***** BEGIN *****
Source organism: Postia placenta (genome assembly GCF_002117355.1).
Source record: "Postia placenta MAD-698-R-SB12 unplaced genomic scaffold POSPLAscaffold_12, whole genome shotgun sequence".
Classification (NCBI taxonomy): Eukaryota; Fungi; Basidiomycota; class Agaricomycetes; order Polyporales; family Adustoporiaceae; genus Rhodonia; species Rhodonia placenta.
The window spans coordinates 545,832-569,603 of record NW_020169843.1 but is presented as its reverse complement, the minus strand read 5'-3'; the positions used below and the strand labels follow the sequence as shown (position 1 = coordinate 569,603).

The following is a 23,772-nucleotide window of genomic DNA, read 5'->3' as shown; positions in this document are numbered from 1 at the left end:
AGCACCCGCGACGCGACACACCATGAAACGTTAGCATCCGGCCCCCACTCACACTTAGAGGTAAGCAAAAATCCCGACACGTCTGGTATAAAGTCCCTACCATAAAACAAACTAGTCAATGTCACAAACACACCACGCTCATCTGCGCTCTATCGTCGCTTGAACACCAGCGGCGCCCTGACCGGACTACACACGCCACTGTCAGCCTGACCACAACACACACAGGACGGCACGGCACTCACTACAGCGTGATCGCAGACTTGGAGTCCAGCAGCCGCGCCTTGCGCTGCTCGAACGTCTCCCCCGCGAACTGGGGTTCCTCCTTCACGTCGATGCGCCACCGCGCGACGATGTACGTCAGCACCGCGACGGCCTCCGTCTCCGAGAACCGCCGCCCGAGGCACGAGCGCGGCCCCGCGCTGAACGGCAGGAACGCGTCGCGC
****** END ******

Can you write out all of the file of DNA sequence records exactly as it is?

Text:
Source organism: Postia placenta (genome assembly GCF_002117355.1).
Source record: "Postia placenta MAD-698-R-SB12 unplaced genomic scaffold POSPLAscaffold_12, whole genome shotgun sequence".
Classification (NCBI taxonomy): Eukaryota; Fungi; Basidiomycota; class Agaricomycetes; order Polyporales; family Adustoporiaceae; genus Rhodonia; species Rhodonia placenta.
The window spans coordinates 545,832-569,603 of record NW_020169843.1 but is presented as its reverse complement, the minus strand read 5'-3'; the positions used below and the strand labels follow the sequence as shown (position 1 = coordinate 569,603).

The following is a 23,772-nucleotide window of genomic DNA, read 5'->3' as shown; positions in this document are numbered from 1 at the left end:
AGCACCCGCGACGCGACACACCATGAAACGTTAGCATCCGGCCCCCACTCACACTTAGAGGTAAGCAAAAATCCCGACACGTCTGGTATAAAGTCCCTACCATAAAACAAACTAGTCAATGTCACAAACACACCACGCTCATCTGCGCTCTATCGTCGCTTGAACACCAGCGGCGCCCTGACCGGACTACACACGCCACTGTCAGCCTGACCACAACACACACAGGACGGCACGGCACTCACTACAGCGTGATCGCAGACTTGGAGTCCAGCAGCCGCGCCTTGCGCTGCTCGAACGTCTCCCCCGCGAACTGGGGTTCCTCCTTCACGTCGATGCGCCACCGCGCGACGATGTACGTCAGCACCGCGACGGCCTCCGTCTCCGAGAACCGCCGCCCGAGGCACGAGCGCGGCCCCGCGCTGAACGGCAGGAACGCGTCGCGC